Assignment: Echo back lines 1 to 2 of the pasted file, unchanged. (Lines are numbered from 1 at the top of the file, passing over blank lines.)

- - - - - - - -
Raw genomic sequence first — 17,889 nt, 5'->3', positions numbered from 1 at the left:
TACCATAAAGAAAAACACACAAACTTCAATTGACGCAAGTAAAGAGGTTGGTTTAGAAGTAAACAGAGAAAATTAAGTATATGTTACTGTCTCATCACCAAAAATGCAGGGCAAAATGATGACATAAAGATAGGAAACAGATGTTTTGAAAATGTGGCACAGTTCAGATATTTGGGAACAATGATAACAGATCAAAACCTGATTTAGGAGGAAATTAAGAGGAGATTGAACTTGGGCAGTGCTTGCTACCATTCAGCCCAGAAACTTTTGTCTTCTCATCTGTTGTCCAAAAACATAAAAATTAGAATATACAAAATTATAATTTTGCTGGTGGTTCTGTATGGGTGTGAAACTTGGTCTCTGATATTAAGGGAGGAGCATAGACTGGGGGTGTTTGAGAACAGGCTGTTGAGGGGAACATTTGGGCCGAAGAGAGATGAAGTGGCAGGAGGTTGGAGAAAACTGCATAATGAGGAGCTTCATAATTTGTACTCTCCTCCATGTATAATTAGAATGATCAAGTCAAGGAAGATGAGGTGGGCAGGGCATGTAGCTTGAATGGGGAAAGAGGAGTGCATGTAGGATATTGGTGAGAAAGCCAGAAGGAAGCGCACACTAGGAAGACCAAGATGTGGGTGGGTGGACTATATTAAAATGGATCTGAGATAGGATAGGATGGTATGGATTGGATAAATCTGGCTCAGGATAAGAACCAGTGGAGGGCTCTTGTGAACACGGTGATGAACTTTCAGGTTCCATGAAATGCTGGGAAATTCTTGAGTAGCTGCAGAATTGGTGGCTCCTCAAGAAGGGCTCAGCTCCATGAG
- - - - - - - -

Raw genomic sequence first — 17,889 nt, 5'->3', positions numbered from 1 at the left:
TACCATAAAGAAAAACACACAAACTTCAATTGACGCAAGTAAAGAGGTTGGTTTAGAAGTAAACAGAGAAAATTAAGTATATGTTACTGTCTCATCACCAAAAATGCAGGGCAAAATGATGACATAAAGATAGGAAACAGATGTTTTGAAAATGTGGCACAGTTCAGATATTTGGGAACAATGATAACAGATCAAAACCTGATTTAGGAGGAAATTAAGAGGAGATTGAACTTGGGCAGTGCTTGCTACCATTCAGCCCAGAAACTTTTGTCTTCTCATCTGTTGTCCAAAAACATAAAAATTAGAATATACAAAATTATAATTTTGCTGGTGGTTCTGTATGGGTGTGAAACTTGGTCTCTGATATTAAGGGAGGAGCATAGACTGGGGGTGTTTGAGAACAGGCTGTTGAGGGGAACATTTGGGCCGAAGAGAGATGAAGTGGCAGGAGGTTGGAGAAAACTGCATAATGAGGAGCTTCATAATTTGTACTCTCCTCCATGTATAATTAGAATGATCAAGTCAAGGAAGATGAGGTGGGCAGGGCATGTAGCTTGAATGGGGAAAGAGGAGTGCATGTAGGATATTGGTGAGAAAGCCAGAAGGAAGCGCACACTAGGAAGACCAAGATGTGGGTGGGTGGACTATATTAAAATGGATCTGAGATAGGATAGGATGGTATGGATTGGATAAATCTGGCTCAGGATAAGAACCAGTGGAGGGCTCTTGTGAACACGGTGATGAACTTTCAGGTTCCATGAAATGCTGGGAAATTCTTGAGTAGCTGCAGAATTGGTGGCTCCTCAAGAAGGGCTCAGCTCCATGAG